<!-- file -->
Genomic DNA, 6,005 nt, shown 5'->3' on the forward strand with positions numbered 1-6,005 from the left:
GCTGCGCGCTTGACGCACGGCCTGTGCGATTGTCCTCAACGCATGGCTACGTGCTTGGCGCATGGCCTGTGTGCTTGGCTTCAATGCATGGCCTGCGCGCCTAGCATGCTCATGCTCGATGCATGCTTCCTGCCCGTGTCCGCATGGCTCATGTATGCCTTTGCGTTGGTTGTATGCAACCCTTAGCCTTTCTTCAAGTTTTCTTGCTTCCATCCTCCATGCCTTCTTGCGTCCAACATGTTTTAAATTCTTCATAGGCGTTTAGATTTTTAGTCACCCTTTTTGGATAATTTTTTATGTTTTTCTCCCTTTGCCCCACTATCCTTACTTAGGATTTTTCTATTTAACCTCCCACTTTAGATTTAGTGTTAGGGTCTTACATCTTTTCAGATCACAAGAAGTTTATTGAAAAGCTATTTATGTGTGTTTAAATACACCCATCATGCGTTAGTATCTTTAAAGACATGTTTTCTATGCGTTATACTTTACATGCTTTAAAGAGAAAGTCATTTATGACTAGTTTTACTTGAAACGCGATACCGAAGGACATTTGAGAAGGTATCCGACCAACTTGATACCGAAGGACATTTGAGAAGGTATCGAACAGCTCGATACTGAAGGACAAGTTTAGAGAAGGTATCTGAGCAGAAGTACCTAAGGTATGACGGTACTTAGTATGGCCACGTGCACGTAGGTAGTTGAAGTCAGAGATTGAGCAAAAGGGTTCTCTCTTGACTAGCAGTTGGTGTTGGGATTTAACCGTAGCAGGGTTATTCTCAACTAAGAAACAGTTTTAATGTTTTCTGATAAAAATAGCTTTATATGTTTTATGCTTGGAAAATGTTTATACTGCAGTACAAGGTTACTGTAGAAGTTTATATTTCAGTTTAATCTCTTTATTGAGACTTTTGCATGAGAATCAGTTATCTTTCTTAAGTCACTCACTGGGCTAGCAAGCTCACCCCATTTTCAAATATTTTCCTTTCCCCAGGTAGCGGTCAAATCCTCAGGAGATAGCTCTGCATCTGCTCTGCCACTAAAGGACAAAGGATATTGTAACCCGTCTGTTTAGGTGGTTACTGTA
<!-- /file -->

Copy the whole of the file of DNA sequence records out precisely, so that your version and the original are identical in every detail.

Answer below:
Genomic DNA, 6,005 nt, shown 5'->3' on the forward strand with positions numbered 1-6,005 from the left:
GCTGCGCGCTTGACGCACGGCCTGTGCGATTGTCCTCAACGCATGGCTACGTGCTTGGCGCATGGCCTGTGTGCTTGGCTTCAATGCATGGCCTGCGCGCCTAGCATGCTCATGCTCGATGCATGCTTCCTGCCCGTGTCCGCATGGCTCATGTATGCCTTTGCGTTGGTTGTATGCAACCCTTAGCCTTTCTTCAAGTTTTCTTGCTTCCATCCTCCATGCCTTCTTGCGTCCAACATGTTTTAAATTCTTCATAGGCGTTTAGATTTTTAGTCACCCTTTTTGGATAATTTTTTATGTTTTTCTCCCTTTGCCCCACTATCCTTACTTAGGATTTTTCTATTTAACCTCCCACTTTAGATTTAGTGTTAGGGTCTTACATCTTTTCAGATCACAAGAAGTTTATTGAAAAGCTATTTATGTGTGTTTAAATACACCCATCATGCGTTAGTATCTTTAAAGACATGTTTTCTATGCGTTATACTTTACATGCTTTAAAGAGAAAGTCATTTATGACTAGTTTTACTTGAAACGCGATACCGAAGGACATTTGAGAAGGTATCCGACCAACTTGATACCGAAGGACATTTGAGAAGGTATCGAACAGCTCGATACTGAAGGACAAGTTTAGAGAAGGTATCTGAGCAGAAGTACCTAAGGTATGACGGTACTTAGTATGGCCACGTGCACGTAGGTAGTTGAAGTCAGAGATTGAGCAAAAGGGTTCTCTCTTGACTAGCAGTTGGTGTTGGGATTTAACCGTAGCAGGGTTATTCTCAACTAAGAAACAGTTTTAATGTTTTCTGATAAAAATAGCTTTATATGTTTTATGCTTGGAAAATGTTTATACTGCAGTACAAGGTTACTGTAGAAGTTTATATTTCAGTTTAATCTCTTTATTGAGACTTTTGCATGAGAATCAGTTATCTTTCTTAAGTCACTCACTGGGCTAGCAAGCTCACCCCATTTTCAAATATTTTCCTTTCCCCAGGTAGCGGTCAAATCCTCAGGAGATAGCTCTGCATCTGCTCTGCCACTAAAGGACAAAGGATATTGTAACCCGTCTGTTTAGGTGGTTACTGTA